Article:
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Today's Stichomancy for Uma Thurman

The first excerpt represents the past or something you must release, and is drawn from Robinson Crusoe by Daniel Defoe:

of nothing then but the hill falling upon my tent and all my household goods, and burying all at once; and this sunk my very soul within me a second time.

After the third shock was over, and I felt no more for some time, I began to take courage; and yet I had not heart enough to go over my wall again, for fear of being buried alive, but sat still upon the ground greatly cast down and disconsolate, not knowing what to do. All this while I had not the least serious religious thought; nothing but the common "Lord have mercy upon me!" and when it was over that went away too.

While I sat thus, I found the air overcast and grow cloudy, as if

Robinson Crusoe
The second excerpt represents the present or the deciding factor of the moment, and is drawn from Dawn O'Hara, The Girl Who Laughed by Edna Ferber:

woman, gravely thoughtful, with the light of devotion glowing in his steady eyes.

"Here's richness," said I, like the fat boy in Pickwick Papers. And I thanked God for the new energy which had sent me to this lovely city by the lake. I thanked Him that I had not been content to remain a burden to Max and Norah, growing sour and crabbed with the years. Those years of work and buffeting had made of me a broader, finer, truer type of womanhood--had caused me to forget my own little tragedy in contemplating the great human comedy. And so I made a little prayer there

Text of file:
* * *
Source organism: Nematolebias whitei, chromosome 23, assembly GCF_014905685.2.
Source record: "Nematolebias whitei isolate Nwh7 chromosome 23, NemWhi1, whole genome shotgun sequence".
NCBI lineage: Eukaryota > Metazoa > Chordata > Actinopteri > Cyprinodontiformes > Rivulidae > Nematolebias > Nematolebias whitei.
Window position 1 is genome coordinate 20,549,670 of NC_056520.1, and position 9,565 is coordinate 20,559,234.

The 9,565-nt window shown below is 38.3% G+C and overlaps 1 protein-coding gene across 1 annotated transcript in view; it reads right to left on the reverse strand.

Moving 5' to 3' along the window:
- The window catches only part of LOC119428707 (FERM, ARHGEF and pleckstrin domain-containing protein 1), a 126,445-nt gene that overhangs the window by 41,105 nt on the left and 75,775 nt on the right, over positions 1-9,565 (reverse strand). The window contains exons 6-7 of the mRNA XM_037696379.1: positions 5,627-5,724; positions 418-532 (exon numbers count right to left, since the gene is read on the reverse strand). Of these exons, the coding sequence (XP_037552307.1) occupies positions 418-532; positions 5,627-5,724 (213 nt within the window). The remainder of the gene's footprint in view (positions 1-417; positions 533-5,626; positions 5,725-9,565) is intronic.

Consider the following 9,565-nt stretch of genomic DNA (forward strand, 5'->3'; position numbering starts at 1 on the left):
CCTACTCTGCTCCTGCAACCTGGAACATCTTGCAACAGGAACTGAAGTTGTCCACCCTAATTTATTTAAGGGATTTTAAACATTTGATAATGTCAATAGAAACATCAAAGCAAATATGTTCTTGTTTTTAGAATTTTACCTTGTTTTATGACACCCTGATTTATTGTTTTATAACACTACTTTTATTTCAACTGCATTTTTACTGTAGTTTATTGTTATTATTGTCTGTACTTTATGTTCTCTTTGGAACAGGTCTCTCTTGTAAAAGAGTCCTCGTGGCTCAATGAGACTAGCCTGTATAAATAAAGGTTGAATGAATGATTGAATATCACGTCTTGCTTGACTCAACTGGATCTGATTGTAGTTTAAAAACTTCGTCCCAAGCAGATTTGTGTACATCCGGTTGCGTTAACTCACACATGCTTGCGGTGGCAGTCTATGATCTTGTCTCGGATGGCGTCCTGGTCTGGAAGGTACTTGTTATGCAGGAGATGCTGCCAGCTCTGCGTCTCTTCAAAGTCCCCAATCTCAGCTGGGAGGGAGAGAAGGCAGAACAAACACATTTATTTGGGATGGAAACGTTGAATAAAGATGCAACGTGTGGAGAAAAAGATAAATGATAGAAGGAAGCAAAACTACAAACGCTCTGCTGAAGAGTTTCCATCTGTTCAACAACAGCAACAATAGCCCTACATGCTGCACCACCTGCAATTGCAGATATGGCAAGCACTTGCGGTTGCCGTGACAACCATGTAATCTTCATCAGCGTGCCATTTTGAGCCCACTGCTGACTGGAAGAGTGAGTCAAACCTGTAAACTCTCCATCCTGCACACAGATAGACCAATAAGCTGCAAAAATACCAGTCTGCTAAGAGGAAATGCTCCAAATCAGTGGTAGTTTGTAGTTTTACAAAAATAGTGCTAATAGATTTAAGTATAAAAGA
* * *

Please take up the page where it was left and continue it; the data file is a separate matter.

The third excerpt represents the future or something you must embrace, and is drawn from Songs of Innocence and Experience by William Blake:

And priests in black gowns were walking their rounds, And binding with briars my joys and desires.


Dear mother, dear mother, the Church is cold; But the Alehouse is healthy, and pleasant, and warm. Besides, I can tell where I am used well; Such usage in heaven will never do well.

But, if at the Church they would give us some ale, And a pleasant fire our souls to regale, We'd sing and we'd pray all the livelong day, Nor ever once wish from the Church to stray.

Songs of Innocence and Experience